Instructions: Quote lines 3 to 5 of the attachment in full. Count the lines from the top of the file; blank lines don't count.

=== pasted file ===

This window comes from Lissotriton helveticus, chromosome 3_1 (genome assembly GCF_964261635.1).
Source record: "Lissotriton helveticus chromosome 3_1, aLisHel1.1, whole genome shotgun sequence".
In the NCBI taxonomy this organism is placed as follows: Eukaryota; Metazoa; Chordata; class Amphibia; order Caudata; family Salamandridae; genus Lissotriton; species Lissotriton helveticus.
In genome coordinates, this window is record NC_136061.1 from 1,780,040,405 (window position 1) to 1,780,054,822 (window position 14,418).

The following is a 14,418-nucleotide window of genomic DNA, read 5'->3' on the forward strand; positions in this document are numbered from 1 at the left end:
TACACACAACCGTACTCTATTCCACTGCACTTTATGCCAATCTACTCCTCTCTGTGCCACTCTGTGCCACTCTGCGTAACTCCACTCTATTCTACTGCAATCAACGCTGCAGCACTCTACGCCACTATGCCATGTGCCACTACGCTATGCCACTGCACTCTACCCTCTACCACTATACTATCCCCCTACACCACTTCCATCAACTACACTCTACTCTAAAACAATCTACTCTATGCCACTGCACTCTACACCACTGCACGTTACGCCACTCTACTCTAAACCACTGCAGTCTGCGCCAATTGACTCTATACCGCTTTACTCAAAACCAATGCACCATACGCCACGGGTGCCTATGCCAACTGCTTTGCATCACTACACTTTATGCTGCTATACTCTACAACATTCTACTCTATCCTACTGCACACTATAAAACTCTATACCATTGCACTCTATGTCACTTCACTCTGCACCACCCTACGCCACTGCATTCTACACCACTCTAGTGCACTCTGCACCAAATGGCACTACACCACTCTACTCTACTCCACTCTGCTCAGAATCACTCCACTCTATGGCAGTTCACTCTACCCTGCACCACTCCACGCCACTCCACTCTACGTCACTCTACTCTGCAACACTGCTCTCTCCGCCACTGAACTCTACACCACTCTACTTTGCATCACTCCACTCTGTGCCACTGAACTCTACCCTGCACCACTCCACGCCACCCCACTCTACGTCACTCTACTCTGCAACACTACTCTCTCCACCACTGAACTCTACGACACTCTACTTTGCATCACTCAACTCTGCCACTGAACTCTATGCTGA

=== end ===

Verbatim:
In the NCBI taxonomy this organism is placed as follows: Eukaryota; Metazoa; Chordata; class Amphibia; order Caudata; family Salamandridae; genus Lissotriton; species Lissotriton helveticus.
In genome coordinates, this window is record NC_136061.1 from 1,780,040,405 (window position 1) to 1,780,054,822 (window position 14,418).

The following is a 14,418-nucleotide window of genomic DNA, read 5'->3' on the forward strand; positions in this document are numbered from 1 at the left end: